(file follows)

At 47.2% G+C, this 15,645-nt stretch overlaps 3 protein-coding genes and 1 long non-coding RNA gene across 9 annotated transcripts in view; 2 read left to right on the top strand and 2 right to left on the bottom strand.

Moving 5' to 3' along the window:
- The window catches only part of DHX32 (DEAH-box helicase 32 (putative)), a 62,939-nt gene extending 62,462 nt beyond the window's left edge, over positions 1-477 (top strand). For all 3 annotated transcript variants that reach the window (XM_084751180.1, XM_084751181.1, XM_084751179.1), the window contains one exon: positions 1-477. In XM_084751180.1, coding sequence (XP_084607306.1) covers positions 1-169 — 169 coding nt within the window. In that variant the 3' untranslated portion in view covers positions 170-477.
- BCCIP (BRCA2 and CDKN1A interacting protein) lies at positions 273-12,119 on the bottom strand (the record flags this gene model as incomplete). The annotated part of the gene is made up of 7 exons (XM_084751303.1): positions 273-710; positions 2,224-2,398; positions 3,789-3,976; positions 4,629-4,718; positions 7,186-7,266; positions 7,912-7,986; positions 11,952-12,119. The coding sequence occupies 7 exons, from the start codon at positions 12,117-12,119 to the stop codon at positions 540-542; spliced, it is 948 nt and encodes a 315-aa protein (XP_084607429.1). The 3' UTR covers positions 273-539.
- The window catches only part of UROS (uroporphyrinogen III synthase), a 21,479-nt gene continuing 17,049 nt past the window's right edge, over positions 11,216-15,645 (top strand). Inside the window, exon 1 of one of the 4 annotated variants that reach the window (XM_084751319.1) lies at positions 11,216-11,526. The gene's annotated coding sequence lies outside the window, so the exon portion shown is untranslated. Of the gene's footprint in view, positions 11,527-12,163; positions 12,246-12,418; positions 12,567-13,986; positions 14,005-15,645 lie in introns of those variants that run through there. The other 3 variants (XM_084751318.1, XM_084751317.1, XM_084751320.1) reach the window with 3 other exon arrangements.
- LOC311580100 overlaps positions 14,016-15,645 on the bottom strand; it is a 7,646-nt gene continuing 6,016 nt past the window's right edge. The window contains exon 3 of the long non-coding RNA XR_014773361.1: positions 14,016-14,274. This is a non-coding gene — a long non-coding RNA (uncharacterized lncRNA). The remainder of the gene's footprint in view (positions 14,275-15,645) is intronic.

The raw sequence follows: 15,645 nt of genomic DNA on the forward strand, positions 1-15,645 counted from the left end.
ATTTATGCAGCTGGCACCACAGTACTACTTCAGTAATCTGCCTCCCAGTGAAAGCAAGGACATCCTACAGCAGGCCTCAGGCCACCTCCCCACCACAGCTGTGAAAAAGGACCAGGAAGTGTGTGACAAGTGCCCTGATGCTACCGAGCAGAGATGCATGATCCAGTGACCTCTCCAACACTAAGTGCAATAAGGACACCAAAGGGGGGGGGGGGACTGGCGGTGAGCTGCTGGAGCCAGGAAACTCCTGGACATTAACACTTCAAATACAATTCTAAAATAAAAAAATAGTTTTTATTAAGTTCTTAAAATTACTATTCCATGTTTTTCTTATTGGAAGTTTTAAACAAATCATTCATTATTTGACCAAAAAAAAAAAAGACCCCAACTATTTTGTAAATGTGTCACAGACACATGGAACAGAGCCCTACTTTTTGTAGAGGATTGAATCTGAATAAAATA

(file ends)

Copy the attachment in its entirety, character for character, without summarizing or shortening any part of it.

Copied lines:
At 47.2% G+C, this 15,645-nt stretch overlaps 3 protein-coding genes and 1 long non-coding RNA gene across 9 annotated transcripts in view; 2 read left to right on the top strand and 2 right to left on the bottom strand.

Moving 5' to 3' along the window:
- The window catches only part of DHX32 (DEAH-box helicase 32 (putative)), a 62,939-nt gene extending 62,462 nt beyond the window's left edge, over positions 1-477 (top strand). For all 3 annotated transcript variants that reach the window (XM_084751180.1, XM_084751181.1, XM_084751179.1), the window contains one exon: positions 1-477. In XM_084751180.1, coding sequence (XP_084607306.1) covers positions 1-169 — 169 coding nt within the window. In that variant the 3' untranslated portion in view covers positions 170-477.
- BCCIP (BRCA2 and CDKN1A interacting protein) lies at positions 273-12,119 on the bottom strand (the record flags this gene model as incomplete). The annotated part of the gene is made up of 7 exons (XM_084751303.1): positions 273-710; positions 2,224-2,398; positions 3,789-3,976; positions 4,629-4,718; positions 7,186-7,266; positions 7,912-7,986; positions 11,952-12,119. The coding sequence occupies 7 exons, from the start codon at positions 12,117-12,119 to the stop codon at positions 540-542; spliced, it is 948 nt and encodes a 315-aa protein (XP_084607429.1). The 3' UTR covers positions 273-539.
- The window catches only part of UROS (uroporphyrinogen III synthase), a 21,479-nt gene continuing 17,049 nt past the window's right edge, over positions 11,216-15,645 (top strand). Inside the window, exon 1 of one of the 4 annotated variants that reach the window (XM_084751319.1) lies at positions 11,216-11,526. The gene's annotated coding sequence lies outside the window, so the exon portion shown is untranslated. Of the gene's footprint in view, positions 11,527-12,163; positions 12,246-12,418; positions 12,567-13,986; positions 14,005-15,645 lie in introns of those variants that run through there. The other 3 variants (XM_084751318.1, XM_084751317.1, XM_084751320.1) reach the window with 3 other exon arrangements.
- LOC311580100 overlaps positions 14,016-15,645 on the bottom strand; it is a 7,646-nt gene continuing 6,016 nt past the window's right edge. The window contains exon 3 of the long non-coding RNA XR_014773361.1: positions 14,016-14,274. This is a non-coding gene — a long non-coding RNA (uncharacterized lncRNA). The remainder of the gene's footprint in view (positions 14,275-15,645) is intronic.

The raw sequence follows: 15,645 nt of genomic DNA on the forward strand, positions 1-15,645 counted from the left end.
ATTTATGCAGCTGGCACCACAGTACTACTTCAGTAATCTGCCTCCCAGTGAAAGCAAGGACATCCTACAGCAGGCCTCAGGCCACCTCCCCACCACAGCTGTGAAAAAGGACCAGGAAGTGTGTGACAAGTGCCCTGATGCTACCGAGCAGAGATGCATGATCCAGTGACCTCTCCAACACTAAGTGCAATAAGGACACCAAAGGGGGGGGGGGGACTGGCGGTGAGCTGCTGGAGCCAGGAAACTCCTGGACATTAACACTTCAAATACAATTCTAAAATAAAAAAATAGTTTTTATTAAGTTCTTAAAATTACTATTCCATGTTTTTCTTATTGGAAGTTTTAAACAAATCATTCATTATTTGACCAAAAAAAAAAAAGACCCCAACTATTTTGTAAATGTGTCACAGACACATGGAACAGAGCCCTACTTTTTGTAGAGGATTGAATCTGAATAAAATA